Reporting Jeff Gilbert
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NEW YORK — (WWJ) Four years after GM and Chrysler headed to bankruptcy court in New York, the spirit in that city and the entire auto industry is very different.
In fact, as the press preview days of the New York Auto Show get underway, there are predictions that the strong car sales rate will keep improving.
“Is there room for more optimism? I would answer that with a resounding yes,” said Nariman Behravish, chief economist with the global forecasting and consulting firm IHS.
Behravish and J.D. Power President Finbarr O’Neill proving an upbeat assessment at the Wednesday’s Automotive Forum, held the day before press days of the New York Auto Show.
“I think the bottom line is that we’re very upbeat about the automobile industry,” said O’Neill.
The forecasters see the U.S. and Asia leading the way in the auto recovery, with Africa emerging as a very strong growth market.
Behravish says the growth in the U.S. comes not from the government, but the private sector.
“As far as we’re concerned, the private sector is shrugging off, is ignoring Washington,” he said. “But still, the dysfunctional politics of Washington DC could trip up this recovery.”
But, Behravish sees any impact from the “sequestration” budget cuts being limited to specific industries and specific areas of the country. He says it shouldn’t have any impact on car and truck sales.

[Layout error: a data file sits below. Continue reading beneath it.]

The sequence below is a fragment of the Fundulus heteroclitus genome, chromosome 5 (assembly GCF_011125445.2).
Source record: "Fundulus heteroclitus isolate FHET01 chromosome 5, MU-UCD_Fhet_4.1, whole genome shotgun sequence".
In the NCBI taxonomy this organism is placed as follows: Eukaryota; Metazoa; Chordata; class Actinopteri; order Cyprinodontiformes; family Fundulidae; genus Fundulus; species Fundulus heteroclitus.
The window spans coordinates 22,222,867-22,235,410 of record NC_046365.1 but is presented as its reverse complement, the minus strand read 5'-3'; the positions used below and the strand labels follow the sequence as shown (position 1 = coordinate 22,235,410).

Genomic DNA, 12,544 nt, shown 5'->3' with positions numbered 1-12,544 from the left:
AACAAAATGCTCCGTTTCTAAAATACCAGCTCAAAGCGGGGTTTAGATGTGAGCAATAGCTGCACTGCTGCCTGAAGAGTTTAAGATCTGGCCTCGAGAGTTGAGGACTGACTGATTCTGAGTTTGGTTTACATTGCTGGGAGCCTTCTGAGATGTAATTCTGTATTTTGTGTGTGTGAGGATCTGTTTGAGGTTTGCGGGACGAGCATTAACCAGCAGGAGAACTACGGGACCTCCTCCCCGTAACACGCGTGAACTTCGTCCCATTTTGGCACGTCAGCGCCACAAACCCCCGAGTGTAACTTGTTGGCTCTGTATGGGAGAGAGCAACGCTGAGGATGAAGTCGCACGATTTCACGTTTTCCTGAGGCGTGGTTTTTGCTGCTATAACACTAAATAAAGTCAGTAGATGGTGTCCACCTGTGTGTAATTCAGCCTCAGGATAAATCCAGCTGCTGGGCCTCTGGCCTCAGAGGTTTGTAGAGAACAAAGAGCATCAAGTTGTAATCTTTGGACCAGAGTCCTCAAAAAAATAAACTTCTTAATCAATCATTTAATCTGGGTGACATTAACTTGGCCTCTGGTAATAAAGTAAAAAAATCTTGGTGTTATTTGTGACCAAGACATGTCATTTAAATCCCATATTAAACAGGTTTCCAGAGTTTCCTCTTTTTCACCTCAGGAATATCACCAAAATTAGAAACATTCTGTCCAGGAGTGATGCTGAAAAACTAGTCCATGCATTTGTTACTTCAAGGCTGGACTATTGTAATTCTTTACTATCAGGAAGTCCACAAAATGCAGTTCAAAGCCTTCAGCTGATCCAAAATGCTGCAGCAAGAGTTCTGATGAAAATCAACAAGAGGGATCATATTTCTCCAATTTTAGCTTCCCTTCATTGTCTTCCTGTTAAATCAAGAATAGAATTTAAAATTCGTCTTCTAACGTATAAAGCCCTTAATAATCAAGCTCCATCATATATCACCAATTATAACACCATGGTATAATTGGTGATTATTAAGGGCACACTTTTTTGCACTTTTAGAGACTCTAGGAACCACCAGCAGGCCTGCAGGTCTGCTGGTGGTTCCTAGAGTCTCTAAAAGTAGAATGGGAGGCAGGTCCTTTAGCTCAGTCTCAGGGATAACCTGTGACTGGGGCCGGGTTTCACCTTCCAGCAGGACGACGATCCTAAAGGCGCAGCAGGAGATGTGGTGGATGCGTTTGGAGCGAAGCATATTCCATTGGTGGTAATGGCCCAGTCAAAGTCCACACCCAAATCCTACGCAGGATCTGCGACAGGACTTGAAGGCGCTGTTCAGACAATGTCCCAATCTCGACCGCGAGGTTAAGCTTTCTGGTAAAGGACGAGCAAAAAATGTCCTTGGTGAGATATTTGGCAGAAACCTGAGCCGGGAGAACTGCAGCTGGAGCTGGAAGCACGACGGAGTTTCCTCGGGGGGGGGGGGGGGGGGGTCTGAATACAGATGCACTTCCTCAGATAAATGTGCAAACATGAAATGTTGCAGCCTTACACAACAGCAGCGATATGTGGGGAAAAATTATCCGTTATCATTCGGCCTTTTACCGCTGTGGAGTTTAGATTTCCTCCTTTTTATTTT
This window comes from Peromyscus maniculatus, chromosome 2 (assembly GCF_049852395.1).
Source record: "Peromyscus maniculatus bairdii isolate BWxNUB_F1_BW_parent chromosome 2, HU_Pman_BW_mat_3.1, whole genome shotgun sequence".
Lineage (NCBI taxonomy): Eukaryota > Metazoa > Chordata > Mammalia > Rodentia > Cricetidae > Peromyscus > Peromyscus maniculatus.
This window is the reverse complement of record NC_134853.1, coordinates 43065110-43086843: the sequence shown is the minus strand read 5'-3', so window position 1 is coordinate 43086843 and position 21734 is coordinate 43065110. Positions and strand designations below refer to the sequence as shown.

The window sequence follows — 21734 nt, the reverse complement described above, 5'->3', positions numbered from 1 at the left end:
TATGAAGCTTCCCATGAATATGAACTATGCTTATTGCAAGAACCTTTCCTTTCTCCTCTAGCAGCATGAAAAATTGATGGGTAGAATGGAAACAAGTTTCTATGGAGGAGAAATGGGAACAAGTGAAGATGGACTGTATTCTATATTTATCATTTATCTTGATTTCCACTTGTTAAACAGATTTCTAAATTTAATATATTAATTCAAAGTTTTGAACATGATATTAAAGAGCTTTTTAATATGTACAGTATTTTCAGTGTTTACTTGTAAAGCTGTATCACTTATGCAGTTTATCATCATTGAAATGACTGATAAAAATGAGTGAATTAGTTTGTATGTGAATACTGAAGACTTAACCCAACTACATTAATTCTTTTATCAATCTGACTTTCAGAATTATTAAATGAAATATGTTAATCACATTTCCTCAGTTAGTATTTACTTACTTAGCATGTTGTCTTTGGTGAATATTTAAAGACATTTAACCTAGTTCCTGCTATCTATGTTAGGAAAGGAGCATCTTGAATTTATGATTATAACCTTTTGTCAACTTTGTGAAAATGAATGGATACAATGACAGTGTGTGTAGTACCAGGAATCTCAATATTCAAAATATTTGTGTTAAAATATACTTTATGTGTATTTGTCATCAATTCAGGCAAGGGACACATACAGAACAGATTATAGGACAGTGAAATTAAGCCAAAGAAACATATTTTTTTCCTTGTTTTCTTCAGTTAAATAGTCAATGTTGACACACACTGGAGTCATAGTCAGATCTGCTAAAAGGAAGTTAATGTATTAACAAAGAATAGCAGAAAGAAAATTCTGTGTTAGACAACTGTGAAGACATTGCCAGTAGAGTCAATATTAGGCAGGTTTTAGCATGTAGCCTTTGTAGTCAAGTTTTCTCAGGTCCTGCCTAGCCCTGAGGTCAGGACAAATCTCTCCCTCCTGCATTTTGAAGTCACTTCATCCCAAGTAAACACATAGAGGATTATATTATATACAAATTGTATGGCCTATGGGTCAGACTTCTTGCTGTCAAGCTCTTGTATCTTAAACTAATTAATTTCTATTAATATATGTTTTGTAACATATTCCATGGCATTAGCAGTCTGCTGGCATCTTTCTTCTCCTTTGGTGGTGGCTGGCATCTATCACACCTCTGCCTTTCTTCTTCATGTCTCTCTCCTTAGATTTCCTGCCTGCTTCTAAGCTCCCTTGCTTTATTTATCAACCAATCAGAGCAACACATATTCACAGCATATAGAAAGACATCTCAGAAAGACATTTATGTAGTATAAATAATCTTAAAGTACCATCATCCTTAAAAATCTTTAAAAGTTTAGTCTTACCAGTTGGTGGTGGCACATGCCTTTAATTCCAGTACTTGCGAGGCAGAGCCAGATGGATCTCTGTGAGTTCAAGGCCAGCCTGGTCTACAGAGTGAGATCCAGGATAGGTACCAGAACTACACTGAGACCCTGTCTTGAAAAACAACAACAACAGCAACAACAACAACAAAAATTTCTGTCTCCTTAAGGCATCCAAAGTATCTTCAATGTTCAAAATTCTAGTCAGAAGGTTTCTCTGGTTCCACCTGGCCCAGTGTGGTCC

The IHS chief economist said the housing industry has rebounded, and most of the employment growth is in energy exploration, particularly oil from shale, and from natural gas exploration.
“Energy independence is on the way to being a reality in the U.S., no thanks to anything that’s going on in Washington,” he said. “It’s all the private sector.”
Statistics from HIS say that the net worth of Americans has almost returned to the levels that were seen before the recession.
The Auto Forum also featuring a keynote speech from Toyota’s new senior vice president of Auto Operations, Bob Carter, who said management changes have moved decision making power from Japan to the regions where Toyota’s vehicles are sold.
“These were not just routing manufacturing shuffles,” he said. “The changes that we announced on March 6th signify a huge turning point for our company.”
Toyota will unveil a new Highlander SUV at the New York Show, one of sixty new model introductions.
General Motors may have the most new vehicles at the show, unveiling a new Cadillac CTS and two new Buicks the day before press previews were to begin. GM also brining a new Chevy Camaro, as Chrysler shows a reborn Jeep Cherokee, an updated Dodge Durango, and an even more powerful version of the SRT Viper.
WWJ AutoBeat Reporter Jeff Gilbert is covering the New York Auto Show. Follow Jeff’s Twitter Feed (@jefferygilbert) for photos, videos and instant updates